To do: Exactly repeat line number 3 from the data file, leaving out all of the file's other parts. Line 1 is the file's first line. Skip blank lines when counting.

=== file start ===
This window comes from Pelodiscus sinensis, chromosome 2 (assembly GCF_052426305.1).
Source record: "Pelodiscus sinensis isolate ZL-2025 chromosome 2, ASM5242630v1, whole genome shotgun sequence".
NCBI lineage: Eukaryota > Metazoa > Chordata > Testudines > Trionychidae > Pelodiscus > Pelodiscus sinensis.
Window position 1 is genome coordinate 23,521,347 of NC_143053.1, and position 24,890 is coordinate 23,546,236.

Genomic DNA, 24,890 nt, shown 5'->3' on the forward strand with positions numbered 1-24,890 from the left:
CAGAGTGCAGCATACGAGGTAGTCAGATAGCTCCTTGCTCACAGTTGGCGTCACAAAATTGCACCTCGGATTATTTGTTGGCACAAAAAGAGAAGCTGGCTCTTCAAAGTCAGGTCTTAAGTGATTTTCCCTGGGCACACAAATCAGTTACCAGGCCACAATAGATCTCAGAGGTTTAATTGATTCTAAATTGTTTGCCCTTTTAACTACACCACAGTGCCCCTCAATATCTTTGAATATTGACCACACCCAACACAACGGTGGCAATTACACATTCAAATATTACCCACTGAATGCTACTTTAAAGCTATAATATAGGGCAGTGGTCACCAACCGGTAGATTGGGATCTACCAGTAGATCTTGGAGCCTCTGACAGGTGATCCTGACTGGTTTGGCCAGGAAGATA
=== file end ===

NCBI lineage: Eukaryota > Metazoa > Chordata > Testudines > Trionychidae > Pelodiscus > Pelodiscus sinensis.